Confident Quotes (7 quotes)
But for us, its different. Look again at that dot. Thats here. Thats home. Thats us. On it everyone you love, everyone you know, everyone you ever heard of, every human being who ever was, lived out their lives. The aggregate of our joy and suffering, thousands of confident religions, ideologies, and economic doctrines, every hunter and forager, every hero and coward, every creator and destroyer of civilization, every king and peasant, every young couple in love, every mother and father, hopeful child, inventor and explorer, every teacher of morals, every corrupt politician, every superstar, every supreme leader, every saint and sinner in the history of our species lived there - on a mote of dust suspended in a sunbeam.
Error held as truth has much the effect of truth. In politics and religion this fact upsets many confident predictions.
I am willing to believe that my unobtainable sixty seconds within a sponge or a flatworm might not reveal any mental acuity that I would care to ca ll consciousness. But I am also confident ... that vultures and sloths, as close evolutionary relatives with the same basic set of organs, lie on our side of any meaningful (and necessarily fuzzy) borderand that we are therefore not mistaken when we look them in the eye and see a glimmer of emotional and conceptual affinity.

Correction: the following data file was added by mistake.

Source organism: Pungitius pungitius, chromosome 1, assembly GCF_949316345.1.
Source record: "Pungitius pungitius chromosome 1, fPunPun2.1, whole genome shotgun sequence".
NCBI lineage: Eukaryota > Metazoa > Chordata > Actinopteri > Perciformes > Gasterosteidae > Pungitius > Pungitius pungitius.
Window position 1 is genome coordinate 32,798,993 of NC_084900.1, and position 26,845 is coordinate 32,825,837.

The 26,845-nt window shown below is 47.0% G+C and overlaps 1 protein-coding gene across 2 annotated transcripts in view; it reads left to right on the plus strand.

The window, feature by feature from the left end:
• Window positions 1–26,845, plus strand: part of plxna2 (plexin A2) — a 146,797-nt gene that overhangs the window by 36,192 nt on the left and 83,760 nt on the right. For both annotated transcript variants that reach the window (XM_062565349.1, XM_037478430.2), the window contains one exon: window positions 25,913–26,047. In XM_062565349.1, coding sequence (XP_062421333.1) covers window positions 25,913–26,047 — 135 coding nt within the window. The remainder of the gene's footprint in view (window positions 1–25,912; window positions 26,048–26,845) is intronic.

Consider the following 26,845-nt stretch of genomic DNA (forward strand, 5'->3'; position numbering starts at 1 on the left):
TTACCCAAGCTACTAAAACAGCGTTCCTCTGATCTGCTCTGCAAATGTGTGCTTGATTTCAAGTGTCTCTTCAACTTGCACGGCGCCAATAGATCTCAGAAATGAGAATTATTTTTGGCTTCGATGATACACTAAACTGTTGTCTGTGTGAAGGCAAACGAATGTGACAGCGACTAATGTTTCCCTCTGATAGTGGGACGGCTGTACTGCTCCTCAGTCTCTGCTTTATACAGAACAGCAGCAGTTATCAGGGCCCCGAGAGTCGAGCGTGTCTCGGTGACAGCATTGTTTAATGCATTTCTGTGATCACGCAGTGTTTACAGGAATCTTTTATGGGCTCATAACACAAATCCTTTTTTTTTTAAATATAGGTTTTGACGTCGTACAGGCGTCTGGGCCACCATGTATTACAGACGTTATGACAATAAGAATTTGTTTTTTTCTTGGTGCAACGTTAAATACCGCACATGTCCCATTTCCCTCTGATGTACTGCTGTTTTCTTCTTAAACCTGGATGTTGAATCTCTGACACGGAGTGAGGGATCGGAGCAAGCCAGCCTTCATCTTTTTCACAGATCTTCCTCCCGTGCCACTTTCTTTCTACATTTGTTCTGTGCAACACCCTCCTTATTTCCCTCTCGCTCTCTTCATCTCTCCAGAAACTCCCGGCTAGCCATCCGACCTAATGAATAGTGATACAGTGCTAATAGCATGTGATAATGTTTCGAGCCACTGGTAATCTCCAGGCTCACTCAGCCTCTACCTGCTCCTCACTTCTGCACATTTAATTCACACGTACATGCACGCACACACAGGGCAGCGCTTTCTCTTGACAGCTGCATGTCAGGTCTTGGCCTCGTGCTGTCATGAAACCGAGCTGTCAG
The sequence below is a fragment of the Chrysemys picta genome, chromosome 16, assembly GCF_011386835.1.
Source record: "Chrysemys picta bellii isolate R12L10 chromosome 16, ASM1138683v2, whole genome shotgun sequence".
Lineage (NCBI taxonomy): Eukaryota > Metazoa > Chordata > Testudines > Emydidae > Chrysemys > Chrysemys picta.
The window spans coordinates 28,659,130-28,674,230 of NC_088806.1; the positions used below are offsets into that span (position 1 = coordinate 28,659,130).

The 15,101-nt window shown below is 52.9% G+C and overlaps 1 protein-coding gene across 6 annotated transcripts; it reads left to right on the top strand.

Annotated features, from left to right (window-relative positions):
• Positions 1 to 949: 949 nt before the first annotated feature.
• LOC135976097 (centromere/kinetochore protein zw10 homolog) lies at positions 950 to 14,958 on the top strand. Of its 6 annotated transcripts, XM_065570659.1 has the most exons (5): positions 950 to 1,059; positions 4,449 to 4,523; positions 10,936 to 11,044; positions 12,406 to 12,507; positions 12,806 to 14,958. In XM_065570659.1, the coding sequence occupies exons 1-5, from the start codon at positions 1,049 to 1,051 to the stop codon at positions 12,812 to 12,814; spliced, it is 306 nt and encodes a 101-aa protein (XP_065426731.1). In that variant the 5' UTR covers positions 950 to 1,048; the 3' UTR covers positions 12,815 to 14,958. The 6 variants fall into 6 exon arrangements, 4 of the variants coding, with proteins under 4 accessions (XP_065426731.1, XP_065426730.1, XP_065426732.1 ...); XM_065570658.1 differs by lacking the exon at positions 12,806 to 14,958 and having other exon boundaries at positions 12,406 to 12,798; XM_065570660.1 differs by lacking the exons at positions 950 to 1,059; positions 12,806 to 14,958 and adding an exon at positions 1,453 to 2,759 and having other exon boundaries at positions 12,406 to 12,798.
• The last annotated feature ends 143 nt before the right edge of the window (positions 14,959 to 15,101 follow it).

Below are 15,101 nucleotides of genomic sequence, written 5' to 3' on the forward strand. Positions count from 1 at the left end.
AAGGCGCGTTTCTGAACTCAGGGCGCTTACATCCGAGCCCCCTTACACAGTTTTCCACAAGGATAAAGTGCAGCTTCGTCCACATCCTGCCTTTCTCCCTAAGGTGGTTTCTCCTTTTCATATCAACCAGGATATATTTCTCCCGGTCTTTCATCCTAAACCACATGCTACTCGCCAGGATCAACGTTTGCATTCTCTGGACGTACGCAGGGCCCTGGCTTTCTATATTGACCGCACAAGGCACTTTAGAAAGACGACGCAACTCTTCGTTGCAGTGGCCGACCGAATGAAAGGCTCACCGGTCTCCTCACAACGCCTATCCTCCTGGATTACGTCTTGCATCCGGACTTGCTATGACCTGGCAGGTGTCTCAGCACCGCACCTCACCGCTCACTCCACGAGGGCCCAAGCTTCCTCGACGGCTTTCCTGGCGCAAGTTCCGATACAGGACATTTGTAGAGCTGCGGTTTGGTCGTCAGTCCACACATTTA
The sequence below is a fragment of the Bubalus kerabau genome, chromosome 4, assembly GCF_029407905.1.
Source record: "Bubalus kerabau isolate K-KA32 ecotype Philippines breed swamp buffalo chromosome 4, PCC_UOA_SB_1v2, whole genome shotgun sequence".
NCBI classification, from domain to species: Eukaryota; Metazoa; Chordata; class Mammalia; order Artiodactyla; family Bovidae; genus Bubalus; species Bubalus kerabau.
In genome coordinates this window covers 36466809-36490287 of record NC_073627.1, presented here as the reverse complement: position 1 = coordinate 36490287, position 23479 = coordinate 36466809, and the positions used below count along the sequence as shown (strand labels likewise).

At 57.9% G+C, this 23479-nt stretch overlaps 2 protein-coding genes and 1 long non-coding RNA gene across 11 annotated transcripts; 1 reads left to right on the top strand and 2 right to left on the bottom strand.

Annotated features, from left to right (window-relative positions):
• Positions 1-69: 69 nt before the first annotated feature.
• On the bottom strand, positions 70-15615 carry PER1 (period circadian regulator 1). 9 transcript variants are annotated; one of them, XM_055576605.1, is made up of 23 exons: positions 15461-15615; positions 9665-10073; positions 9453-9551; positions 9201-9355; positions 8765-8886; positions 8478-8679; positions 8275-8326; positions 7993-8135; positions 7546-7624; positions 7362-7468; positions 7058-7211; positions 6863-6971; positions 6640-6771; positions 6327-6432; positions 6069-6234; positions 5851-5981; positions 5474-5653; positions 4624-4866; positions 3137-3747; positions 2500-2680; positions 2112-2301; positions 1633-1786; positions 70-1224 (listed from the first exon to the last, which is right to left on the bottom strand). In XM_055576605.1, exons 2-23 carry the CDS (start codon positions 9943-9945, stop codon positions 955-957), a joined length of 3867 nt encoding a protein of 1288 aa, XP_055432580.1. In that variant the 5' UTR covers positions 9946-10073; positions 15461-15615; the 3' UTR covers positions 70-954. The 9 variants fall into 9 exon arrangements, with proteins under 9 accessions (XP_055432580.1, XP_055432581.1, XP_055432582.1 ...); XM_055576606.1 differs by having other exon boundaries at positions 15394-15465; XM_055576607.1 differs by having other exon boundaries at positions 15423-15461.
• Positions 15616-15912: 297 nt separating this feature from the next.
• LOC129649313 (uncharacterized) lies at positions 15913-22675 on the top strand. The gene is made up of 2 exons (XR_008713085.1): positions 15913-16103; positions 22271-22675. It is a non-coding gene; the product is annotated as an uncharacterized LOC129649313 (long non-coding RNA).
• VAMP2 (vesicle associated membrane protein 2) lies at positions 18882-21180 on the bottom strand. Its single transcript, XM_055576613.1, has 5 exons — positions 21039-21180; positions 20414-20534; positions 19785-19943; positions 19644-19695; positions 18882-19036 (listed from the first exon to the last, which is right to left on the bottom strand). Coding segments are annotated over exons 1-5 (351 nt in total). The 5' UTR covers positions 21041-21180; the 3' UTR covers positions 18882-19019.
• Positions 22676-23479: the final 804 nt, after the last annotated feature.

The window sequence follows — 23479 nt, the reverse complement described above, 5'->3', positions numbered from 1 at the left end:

I would not be confident in everything I say about the argument: but one thing I would fight for to the end, both in word and in deed if I were ablethat if we believe we should try to find out what is not known, we should be better and braver and less idle than if we believed that what we do not know is impossible to find out and that we need not even try.
Nothing is so firmly believed as what we least know; nor any people so confident as those who entertain us with fabulous stories, such as your alchemists, judicial astrologers, fortune-tellers, and physicians.
There's a tendency these days to use science as a religion, and to see geneticists as the high priests of that religion. But, the irony is that, as geneticists know more, they get less and less confident.
When the mathematician says that such and such a proposition is true of one thing, it may be interesting, and it is surely safe. But when he tries to extend his proposition to everything, though it is much more interesting, it is also much more dangerous. In the transition from one to all, from the specific to the general, mathematics has made its greatest progress, and suffered its most serious setbacks, of which the logical paradoxes constitute the most important part. For, if mathematics is to advance securely and confidently, it must first set its affairs in order at home. [Coauthor with James R. Newman]